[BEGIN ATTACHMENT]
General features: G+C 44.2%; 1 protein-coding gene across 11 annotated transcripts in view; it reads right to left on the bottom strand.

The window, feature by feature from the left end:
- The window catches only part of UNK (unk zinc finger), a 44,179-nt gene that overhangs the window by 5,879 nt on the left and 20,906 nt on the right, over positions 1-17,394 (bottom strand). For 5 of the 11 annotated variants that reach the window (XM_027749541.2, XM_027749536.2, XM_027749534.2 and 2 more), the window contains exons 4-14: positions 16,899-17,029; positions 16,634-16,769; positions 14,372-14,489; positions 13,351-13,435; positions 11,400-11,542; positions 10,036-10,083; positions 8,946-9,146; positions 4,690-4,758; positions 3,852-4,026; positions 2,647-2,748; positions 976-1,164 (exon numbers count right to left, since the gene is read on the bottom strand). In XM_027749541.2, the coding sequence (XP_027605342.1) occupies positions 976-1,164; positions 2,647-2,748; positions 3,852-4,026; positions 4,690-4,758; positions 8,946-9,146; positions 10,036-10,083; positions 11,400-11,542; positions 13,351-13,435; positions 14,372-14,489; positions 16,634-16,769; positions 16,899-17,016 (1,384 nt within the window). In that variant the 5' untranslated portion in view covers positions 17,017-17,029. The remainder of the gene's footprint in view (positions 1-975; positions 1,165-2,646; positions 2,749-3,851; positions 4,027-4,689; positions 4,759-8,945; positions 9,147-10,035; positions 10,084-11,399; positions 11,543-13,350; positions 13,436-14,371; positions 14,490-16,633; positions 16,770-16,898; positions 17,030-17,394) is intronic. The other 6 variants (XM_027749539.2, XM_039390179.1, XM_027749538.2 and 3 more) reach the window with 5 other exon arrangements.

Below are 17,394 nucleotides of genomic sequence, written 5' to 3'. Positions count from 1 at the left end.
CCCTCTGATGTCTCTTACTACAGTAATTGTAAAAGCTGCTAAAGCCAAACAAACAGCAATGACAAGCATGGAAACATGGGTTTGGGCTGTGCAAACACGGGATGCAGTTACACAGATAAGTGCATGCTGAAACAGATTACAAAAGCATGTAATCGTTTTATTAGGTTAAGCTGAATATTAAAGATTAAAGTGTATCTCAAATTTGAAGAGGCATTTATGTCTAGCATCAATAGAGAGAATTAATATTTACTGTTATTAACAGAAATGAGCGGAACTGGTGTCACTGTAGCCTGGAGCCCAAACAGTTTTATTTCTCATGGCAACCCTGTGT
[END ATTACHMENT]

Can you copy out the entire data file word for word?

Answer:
General features: G+C 44.2%; 1 protein-coding gene across 11 annotated transcripts in view; it reads right to left on the bottom strand.

The window, feature by feature from the left end:
- The window catches only part of UNK (unk zinc finger), a 44,179-nt gene that overhangs the window by 5,879 nt on the left and 20,906 nt on the right, over positions 1-17,394 (bottom strand). For 5 of the 11 annotated variants that reach the window (XM_027749541.2, XM_027749536.2, XM_027749534.2 and 2 more), the window contains exons 4-14: positions 16,899-17,029; positions 16,634-16,769; positions 14,372-14,489; positions 13,351-13,435; positions 11,400-11,542; positions 10,036-10,083; positions 8,946-9,146; positions 4,690-4,758; positions 3,852-4,026; positions 2,647-2,748; positions 976-1,164 (exon numbers count right to left, since the gene is read on the bottom strand). In XM_027749541.2, the coding sequence (XP_027605342.1) occupies positions 976-1,164; positions 2,647-2,748; positions 3,852-4,026; positions 4,690-4,758; positions 8,946-9,146; positions 10,036-10,083; positions 11,400-11,542; positions 13,351-13,435; positions 14,372-14,489; positions 16,634-16,769; positions 16,899-17,016 (1,384 nt within the window). In that variant the 5' untranslated portion in view covers positions 17,017-17,029. The remainder of the gene's footprint in view (positions 1-975; positions 1,165-2,646; positions 2,749-3,851; positions 4,027-4,689; positions 4,759-8,945; positions 9,147-10,035; positions 10,084-11,399; positions 11,543-13,350; positions 13,436-14,371; positions 14,490-16,633; positions 16,770-16,898; positions 17,030-17,394) is intronic. The other 6 variants (XM_027749539.2, XM_039390179.1, XM_027749538.2 and 3 more) reach the window with 5 other exon arrangements.

Below are 17,394 nucleotides of genomic sequence, written 5' to 3'. Positions count from 1 at the left end.
CCCTCTGATGTCTCTTACTACAGTAATTGTAAAAGCTGCTAAAGCCAAACAAACAGCAATGACAAGCATGGAAACATGGGTTTGGGCTGTGCAAACACGGGATGCAGTTACACAGATAAGTGCATGCTGAAACAGATTACAAAAGCATGTAATCGTTTTATTAGGTTAAGCTGAATATTAAAGATTAAAGTGTATCTCAAATTTGAAGAGGCATTTATGTCTAGCATCAATAGAGAGAATTAATATTTACTGTTATTAACAGAAATGAGCGGAACTGGTGTCACTGTAGCCTGGAGCCCAAACAGTTTTATTTCTCATGGCAACCCTGTGT